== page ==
This is a wonderful infrared image (please click on it for lovely larger view) of a region of star formation called the Rosette Nebula.
It comes from the Herschel space observatory, which was launched (along with the Planck observer) by the European Space Agency (ESA) almost a year ago, you may recall.
From the ESA website, here’s a bit more about what this is:
Continue reading ‘Babies!’
Good News Everyone!
You may recall the terrible fires of last year in the San Gabriel mountains, and the scare about whether the Mount Wilson facility might have been overrun by flames. There were Tolkienesque scenes of flaming mountains, dramatic battles on mountaintops, and so forth. No Balrogs were involved (a far as I know), but it was nail-biting enough for many.
One of the fallouts (fallsout?) of this was that the public access to the Observatory needed to be suspended. This included the ability to reserve access to the famous 60 inch telescope for your own use for an evening, an activity that I have highly recommended (from first hand experience) here on the blog.
Well, I can happily announce (I heard this from my friend Shelley Bonus who works Continue reading ‘Mount Wilson Open For Business!’
I’m very pleased to see this flower (and always delighted to say the name out loud: Try it: Calla Lily.). (Click for larger view.) I discovered a patch of shoots growing in the shade of a tall tree some time ago, struggling against a thriving ground cover plant, and decided to clear some space for them and let them grow up, giving them a supply line off the drip system. That was a year ago. Now, they’re nice and large, and Continue reading ‘Calla Lily!’
(Note: Written yesterday afternoon at 6:00pm.) Well, that was fun! I am on my way back from UC Riverside where I visited to give a colloquium. I met a number of faculty that I had not seen since I was last there (talking at a DPF APS meeting in 2004) and people seemed to like the talk (similar to the ones I gave last Fall in LA and in Vancouver), even though I was a bit rusty in my talk-delivery, being deep in sabbatical mode, you understand. I wallowed too much in the experimental physics part of the talk and so had to rush the ending bits where I bring in aspects of string theory to the game. I hope people were not too confused. I invited people to send me email for more information/explanation if they wanted to, since I had to leave immediately after my talk.
You might be wondering why I am typing while I’m driving on the highway. Isn’t that bad? I could respond that texting while driving is illegal but blogging while driving is perfectly fine (along with things like eating, shaving, applying makeup, and a host of other things you see people doing in cars, some of which I won’t mention as this is a family blog). However I won’t make such a silly response since of course I am not driving. I took the train. Yes, I’m weird. It’s a very fine double-decker (actually there Continue reading ‘Riverside Fun’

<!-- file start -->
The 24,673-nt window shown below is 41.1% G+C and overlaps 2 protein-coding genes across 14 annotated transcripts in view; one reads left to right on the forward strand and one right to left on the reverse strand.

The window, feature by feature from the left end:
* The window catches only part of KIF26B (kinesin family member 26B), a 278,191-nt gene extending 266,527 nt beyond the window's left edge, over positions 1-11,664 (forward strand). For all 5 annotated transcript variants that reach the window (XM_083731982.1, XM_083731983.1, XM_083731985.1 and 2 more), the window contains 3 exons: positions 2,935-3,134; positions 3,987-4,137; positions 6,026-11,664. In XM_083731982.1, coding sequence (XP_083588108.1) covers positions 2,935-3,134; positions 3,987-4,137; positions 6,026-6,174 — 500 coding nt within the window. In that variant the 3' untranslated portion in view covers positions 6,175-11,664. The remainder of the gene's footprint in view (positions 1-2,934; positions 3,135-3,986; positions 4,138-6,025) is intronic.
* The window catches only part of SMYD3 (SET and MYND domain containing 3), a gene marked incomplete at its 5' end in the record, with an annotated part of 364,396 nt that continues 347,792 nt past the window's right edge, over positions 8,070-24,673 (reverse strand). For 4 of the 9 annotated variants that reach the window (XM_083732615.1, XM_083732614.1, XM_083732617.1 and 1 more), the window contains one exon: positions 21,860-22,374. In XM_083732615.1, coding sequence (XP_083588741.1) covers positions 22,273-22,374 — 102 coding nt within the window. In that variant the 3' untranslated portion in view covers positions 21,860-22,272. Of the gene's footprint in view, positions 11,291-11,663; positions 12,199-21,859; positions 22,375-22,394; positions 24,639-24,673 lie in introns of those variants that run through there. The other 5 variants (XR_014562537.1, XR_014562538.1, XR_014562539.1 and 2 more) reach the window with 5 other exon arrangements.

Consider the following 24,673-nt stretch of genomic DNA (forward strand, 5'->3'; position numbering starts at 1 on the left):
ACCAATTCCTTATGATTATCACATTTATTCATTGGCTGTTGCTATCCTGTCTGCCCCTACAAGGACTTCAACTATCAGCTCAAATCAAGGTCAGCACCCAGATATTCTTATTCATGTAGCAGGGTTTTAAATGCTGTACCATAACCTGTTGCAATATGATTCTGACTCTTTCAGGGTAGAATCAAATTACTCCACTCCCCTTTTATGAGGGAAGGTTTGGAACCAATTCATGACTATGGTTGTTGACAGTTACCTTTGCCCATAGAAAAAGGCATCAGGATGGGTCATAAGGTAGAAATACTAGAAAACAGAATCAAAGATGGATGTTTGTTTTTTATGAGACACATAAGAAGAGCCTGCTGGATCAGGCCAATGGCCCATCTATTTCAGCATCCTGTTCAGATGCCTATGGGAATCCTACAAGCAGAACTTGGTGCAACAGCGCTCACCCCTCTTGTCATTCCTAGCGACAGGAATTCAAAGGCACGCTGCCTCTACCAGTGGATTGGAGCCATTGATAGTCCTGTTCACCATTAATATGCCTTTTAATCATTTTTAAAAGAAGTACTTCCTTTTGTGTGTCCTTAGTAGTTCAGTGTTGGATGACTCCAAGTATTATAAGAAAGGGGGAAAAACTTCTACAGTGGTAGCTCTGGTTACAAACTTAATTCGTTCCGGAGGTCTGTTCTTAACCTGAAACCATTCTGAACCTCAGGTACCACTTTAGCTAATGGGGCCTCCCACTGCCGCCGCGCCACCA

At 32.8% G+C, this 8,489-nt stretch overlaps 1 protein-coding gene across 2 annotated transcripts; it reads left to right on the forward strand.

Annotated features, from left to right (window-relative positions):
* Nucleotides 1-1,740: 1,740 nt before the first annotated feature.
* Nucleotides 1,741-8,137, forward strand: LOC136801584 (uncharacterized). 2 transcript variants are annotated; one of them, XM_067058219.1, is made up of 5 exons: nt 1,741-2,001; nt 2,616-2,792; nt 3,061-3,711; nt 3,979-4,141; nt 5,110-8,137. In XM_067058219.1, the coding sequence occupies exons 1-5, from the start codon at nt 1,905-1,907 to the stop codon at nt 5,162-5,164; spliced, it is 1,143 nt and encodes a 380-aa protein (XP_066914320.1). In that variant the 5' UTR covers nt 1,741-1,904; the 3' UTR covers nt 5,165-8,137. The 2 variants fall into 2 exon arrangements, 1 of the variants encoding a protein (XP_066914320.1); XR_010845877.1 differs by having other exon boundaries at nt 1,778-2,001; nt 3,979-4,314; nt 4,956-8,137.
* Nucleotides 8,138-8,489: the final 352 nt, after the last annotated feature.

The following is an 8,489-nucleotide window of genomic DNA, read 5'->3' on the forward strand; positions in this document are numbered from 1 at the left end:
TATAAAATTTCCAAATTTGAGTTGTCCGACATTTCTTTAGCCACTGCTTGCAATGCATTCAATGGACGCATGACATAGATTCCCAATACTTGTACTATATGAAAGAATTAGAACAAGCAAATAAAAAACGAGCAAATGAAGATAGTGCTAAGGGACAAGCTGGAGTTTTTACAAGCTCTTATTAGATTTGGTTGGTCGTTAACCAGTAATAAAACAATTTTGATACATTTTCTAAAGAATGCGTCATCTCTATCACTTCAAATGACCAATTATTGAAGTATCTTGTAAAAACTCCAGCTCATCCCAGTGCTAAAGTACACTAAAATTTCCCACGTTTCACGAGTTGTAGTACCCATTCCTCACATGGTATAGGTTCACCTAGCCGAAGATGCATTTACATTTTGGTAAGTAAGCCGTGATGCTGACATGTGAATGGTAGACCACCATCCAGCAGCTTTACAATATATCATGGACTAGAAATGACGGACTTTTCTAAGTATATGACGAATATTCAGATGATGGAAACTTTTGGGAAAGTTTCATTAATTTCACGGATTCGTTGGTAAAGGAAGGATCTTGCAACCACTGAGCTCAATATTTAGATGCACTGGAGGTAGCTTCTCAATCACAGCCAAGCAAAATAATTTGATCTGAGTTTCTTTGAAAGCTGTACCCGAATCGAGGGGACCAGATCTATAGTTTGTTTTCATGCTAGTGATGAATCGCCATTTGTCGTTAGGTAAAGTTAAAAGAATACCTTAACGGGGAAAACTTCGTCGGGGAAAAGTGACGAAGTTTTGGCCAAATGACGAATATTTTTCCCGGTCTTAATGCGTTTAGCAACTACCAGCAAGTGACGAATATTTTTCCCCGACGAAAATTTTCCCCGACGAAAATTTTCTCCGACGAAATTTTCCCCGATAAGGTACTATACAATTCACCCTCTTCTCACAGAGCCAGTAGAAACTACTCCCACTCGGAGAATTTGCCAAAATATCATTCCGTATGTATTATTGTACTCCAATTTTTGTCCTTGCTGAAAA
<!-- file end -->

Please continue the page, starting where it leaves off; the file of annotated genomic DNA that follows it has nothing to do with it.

The alternative title for this post was going to be “Closing in on Unobtanium”, but I realized that it might be better to explicitly remind you that the Large Hadron Collider, understandably featuring in the news a lot these days, is not the only particle accelerator in operation. Such machines are routinely at work all over the world (for example, supplying hospitals with radioactive materials used in medical diagnosis), and doing various kinds of key research (recall as another example the RHIC physics I’ve told you a bit about in relation to certain applications of string theory). One such set of investigations involves finding new heavy elements, extending the periodic table of elements. Yes, just like happened with Pluto’s demotion and its resulting effect on your internalized list of planets in the solar Continue reading ‘Other Accelerator Physics is Available’
The funny video below* is good for a bit of nostalgia for the time of the Thomas Dolby song, the song itself, and perhaps for the X-Files TV show (but not for me, I saw only a few episodes). Scully fans will love this, and although I never regularly watched the show, I did appreciate her character. Strong skepticism, insistence on using the scientific method, etc. Excellent. Good character overall, and broke a lot of ground as a female lead with these characteristics too.